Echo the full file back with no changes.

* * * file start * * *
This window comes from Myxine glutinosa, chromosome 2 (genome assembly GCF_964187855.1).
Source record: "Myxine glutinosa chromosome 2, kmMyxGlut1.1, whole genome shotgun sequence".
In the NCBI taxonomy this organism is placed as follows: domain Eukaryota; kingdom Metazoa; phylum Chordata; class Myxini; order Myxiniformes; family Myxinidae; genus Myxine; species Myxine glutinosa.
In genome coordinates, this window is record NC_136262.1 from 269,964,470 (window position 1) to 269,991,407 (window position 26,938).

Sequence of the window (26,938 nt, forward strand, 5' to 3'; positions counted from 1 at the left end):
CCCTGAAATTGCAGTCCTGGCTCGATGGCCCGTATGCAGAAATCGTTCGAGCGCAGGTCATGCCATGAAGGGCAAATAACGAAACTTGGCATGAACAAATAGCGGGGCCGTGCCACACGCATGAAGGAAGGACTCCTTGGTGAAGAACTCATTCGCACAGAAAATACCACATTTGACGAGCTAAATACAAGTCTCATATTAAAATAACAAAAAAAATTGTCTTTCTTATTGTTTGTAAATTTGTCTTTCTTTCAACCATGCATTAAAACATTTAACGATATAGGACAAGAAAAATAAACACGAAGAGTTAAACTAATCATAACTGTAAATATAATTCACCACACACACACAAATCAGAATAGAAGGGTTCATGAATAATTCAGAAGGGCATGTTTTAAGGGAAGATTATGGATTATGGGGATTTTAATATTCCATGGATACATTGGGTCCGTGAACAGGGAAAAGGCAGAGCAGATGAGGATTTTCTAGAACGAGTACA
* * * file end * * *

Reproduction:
This window comes from Myxine glutinosa, chromosome 2 (genome assembly GCF_964187855.1).
Source record: "Myxine glutinosa chromosome 2, kmMyxGlut1.1, whole genome shotgun sequence".
In the NCBI taxonomy this organism is placed as follows: domain Eukaryota; kingdom Metazoa; phylum Chordata; class Myxini; order Myxiniformes; family Myxinidae; genus Myxine; species Myxine glutinosa.
In genome coordinates, this window is record NC_136262.1 from 269,964,470 (window position 1) to 269,991,407 (window position 26,938).

Sequence of the window (26,938 nt, forward strand, 5' to 3'; positions counted from 1 at the left end):
CCCTGAAATTGCAGTCCTGGCTCGATGGCCCGTATGCAGAAATCGTTCGAGCGCAGGTCATGCCATGAAGGGCAAATAACGAAACTTGGCATGAACAAATAGCGGGGCCGTGCCACACGCATGAAGGAAGGACTCCTTGGTGAAGAACTCATTCGCACAGAAAATACCACATTTGACGAGCTAAATACAAGTCTCATATTAAAATAACAAAAAAAATTGTCTTTCTTATTGTTTGTAAATTTGTCTTTCTTTCAACCATGCATTAAAACATTTAACGATATAGGACAAGAAAAATAAACACGAAGAGTTAAACTAATCATAACTGTAAATATAATTCACCACACACACACAAATCAGAATAGAAGGGTTCATGAATAATTCAGAAGGGCATGTTTTAAGGGAAGATTATGGATTATGGGGATTTTAATATTCCATGGATACATTGGGTCCGTGAACAGGGAAAAGGCAGAGCAGATGAGGATTTTCTAGAACGAGTACA